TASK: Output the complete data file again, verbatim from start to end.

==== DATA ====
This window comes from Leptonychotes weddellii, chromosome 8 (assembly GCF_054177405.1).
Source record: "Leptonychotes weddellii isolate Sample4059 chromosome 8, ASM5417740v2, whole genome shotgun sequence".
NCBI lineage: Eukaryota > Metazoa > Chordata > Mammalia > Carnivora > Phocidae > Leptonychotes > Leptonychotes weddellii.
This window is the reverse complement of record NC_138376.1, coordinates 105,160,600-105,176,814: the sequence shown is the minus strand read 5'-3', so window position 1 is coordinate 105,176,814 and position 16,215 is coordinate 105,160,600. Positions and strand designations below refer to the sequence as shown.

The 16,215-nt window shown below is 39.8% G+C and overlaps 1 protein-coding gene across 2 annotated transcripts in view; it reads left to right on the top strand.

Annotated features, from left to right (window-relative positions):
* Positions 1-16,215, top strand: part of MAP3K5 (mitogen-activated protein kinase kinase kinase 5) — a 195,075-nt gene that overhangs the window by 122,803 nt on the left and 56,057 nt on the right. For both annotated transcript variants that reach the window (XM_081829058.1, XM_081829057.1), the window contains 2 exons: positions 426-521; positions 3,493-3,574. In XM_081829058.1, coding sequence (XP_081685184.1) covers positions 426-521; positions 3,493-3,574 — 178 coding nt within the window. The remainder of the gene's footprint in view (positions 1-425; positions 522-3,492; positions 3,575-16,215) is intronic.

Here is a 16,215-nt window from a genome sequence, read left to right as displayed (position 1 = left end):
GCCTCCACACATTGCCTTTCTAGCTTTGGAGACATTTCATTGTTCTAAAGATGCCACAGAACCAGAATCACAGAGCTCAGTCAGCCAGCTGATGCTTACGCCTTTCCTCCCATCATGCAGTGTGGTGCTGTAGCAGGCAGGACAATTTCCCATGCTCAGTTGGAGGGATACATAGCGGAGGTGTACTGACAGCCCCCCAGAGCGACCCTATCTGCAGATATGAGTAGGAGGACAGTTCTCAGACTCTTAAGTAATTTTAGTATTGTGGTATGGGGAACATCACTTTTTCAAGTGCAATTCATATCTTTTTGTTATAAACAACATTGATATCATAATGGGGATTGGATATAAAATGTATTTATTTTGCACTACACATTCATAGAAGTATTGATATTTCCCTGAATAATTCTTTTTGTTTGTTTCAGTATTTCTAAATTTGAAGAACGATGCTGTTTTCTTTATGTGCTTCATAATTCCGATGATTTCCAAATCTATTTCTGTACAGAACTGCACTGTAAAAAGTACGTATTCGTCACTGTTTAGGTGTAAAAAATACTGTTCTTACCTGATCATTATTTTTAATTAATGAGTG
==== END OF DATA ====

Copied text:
This window comes from Leptonychotes weddellii, chromosome 8 (assembly GCF_054177405.1).
Source record: "Leptonychotes weddellii isolate Sample4059 chromosome 8, ASM5417740v2, whole genome shotgun sequence".
NCBI lineage: Eukaryota > Metazoa > Chordata > Mammalia > Carnivora > Phocidae > Leptonychotes > Leptonychotes weddellii.
This window is the reverse complement of record NC_138376.1, coordinates 105,160,600-105,176,814: the sequence shown is the minus strand read 5'-3', so window position 1 is coordinate 105,176,814 and position 16,215 is coordinate 105,160,600. Positions and strand designations below refer to the sequence as shown.

The 16,215-nt window shown below is 39.8% G+C and overlaps 1 protein-coding gene across 2 annotated transcripts in view; it reads left to right on the top strand.

Annotated features, from left to right (window-relative positions):
* Positions 1-16,215, top strand: part of MAP3K5 (mitogen-activated protein kinase kinase kinase 5) — a 195,075-nt gene that overhangs the window by 122,803 nt on the left and 56,057 nt on the right. For both annotated transcript variants that reach the window (XM_081829058.1, XM_081829057.1), the window contains 2 exons: positions 426-521; positions 3,493-3,574. In XM_081829058.1, coding sequence (XP_081685184.1) covers positions 426-521; positions 3,493-3,574 — 178 coding nt within the window. The remainder of the gene's footprint in view (positions 1-425; positions 522-3,492; positions 3,575-16,215) is intronic.

Here is a 16,215-nt window from a genome sequence, read left to right as displayed (position 1 = left end):
GCCTCCACACATTGCCTTTCTAGCTTTGGAGACATTTCATTGTTCTAAAGATGCCACAGAACCAGAATCACAGAGCTCAGTCAGCCAGCTGATGCTTACGCCTTTCCTCCCATCATGCAGTGTGGTGCTGTAGCAGGCAGGACAATTTCCCATGCTCAGTTGGAGGGATACATAGCGGAGGTGTACTGACAGCCCCCCAGAGCGACCCTATCTGCAGATATGAGTAGGAGGACAGTTCTCAGACTCTTAAGTAATTTTAGTATTGTGGTATGGGGAACATCACTTTTTCAAGTGCAATTCATATCTTTTTGTTATAAACAACATTGATATCATAATGGGGATTGGATATAAAATGTATTTATTTTGCACTACACATTCATAGAAGTATTGATATTTCCCTGAATAATTCTTTTTGTTTGTTTCAGTATTTCTAAATTTGAAGAACGATGCTGTTTTCTTTATGTGCTTCATAATTCCGATGATTTCCAAATCTATTTCTGTACAGAACTGCACTGTAAAAAGTACGTATTCGTCACTGTTTAGGTGTAAAAAATACTGTTCTTACCTGATCATTATTTTTAATTAATGAGTG